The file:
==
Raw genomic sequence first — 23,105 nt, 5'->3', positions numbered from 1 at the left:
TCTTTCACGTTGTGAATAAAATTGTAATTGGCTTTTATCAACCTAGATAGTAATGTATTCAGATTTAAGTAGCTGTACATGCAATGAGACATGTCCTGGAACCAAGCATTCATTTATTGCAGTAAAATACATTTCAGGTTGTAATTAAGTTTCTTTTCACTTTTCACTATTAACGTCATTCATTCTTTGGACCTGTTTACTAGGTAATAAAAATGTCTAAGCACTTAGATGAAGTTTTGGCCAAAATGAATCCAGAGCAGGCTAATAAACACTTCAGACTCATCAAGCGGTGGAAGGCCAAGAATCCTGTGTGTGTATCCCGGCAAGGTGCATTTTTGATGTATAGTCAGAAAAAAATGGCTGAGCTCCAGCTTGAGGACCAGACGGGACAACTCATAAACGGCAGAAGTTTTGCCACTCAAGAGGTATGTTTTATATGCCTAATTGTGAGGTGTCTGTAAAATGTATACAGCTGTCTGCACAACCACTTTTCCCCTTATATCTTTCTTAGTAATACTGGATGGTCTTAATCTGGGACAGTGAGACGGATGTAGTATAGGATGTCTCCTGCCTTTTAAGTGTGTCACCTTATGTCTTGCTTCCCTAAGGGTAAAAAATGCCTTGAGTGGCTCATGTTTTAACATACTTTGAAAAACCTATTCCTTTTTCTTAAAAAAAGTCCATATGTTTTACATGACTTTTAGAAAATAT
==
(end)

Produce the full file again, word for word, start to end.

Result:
Raw genomic sequence first — 23,105 nt, 5'->3', positions numbered from 1 at the left:
TCTTTCACGTTGTGAATAAAATTGTAATTGGCTTTTATCAACCTAGATAGTAATGTATTCAGATTTAAGTAGCTGTACATGCAATGAGACATGTCCTGGAACCAAGCATTCATTTATTGCAGTAAAATACATTTCAGGTTGTAATTAAGTTTCTTTTCACTTTTCACTATTAACGTCATTCATTCTTTGGACCTGTTTACTAGGTAATAAAAATGTCTAAGCACTTAGATGAAGTTTTGGCCAAAATGAATCCAGAGCAGGCTAATAAACACTTCAGACTCATCAAGCGGTGGAAGGCCAAGAATCCTGTGTGTGTATCCCGGCAAGGTGCATTTTTGATGTATAGTCAGAAAAAAATGGCTGAGCTCCAGCTTGAGGACCAGACGGGACAACTCATAAACGGCAGAAGTTTTGCCACTCAAGAGGTATGTTTTATATGCCTAATTGTGAGGTGTCTGTAAAATGTATACAGCTGTCTGCACAACCACTTTTCCCCTTATATCTTTCTTAGTAATACTGGATGGTCTTAATCTGGGACAGTGAGACGGATGTAGTATAGGATGTCTCCTGCCTTTTAAGTGTGTCACCTTATGTCTTGCTTCCCTAAGGGTAAAAAATGCCTTGAGTGGCTCATGTTTTAACATACTTTGAAAAACCTATTCCTTTTTCTTAAAAAAAGTCCATATGTTTTACATGACTTTTAGAAAATAT